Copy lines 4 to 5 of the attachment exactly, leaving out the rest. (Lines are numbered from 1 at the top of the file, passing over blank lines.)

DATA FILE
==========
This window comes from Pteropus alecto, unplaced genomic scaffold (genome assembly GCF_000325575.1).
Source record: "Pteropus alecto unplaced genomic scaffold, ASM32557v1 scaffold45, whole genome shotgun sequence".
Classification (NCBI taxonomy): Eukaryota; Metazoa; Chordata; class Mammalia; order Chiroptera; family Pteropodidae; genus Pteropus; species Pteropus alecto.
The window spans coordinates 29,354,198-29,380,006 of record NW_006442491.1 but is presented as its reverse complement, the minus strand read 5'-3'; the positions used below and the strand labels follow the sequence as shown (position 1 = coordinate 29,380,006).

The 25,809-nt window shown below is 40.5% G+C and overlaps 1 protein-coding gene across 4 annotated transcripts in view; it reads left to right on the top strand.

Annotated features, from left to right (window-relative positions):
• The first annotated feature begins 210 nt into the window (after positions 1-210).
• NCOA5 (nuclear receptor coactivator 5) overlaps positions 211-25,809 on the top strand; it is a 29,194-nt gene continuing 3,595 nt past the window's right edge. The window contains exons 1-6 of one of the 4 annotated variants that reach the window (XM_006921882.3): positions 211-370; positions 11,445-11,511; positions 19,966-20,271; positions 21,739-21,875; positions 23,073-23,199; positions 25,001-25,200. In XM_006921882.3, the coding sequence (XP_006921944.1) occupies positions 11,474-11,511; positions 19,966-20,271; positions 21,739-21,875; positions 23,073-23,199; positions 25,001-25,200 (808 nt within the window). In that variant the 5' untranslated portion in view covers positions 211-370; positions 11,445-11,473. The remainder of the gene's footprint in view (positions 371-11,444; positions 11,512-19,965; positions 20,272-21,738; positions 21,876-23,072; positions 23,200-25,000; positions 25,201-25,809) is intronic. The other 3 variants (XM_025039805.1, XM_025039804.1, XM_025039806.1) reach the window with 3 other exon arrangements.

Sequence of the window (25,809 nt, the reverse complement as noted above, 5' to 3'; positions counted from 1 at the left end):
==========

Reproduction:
The window spans coordinates 29,354,198-29,380,006 of record NW_006442491.1 but is presented as its reverse complement, the minus strand read 5'-3'; the positions used below and the strand labels follow the sequence as shown (position 1 = coordinate 29,380,006).

The 25,809-nt window shown below is 40.5% G+C and overlaps 1 protein-coding gene across 4 annotated transcripts in view; it reads left to right on the top strand.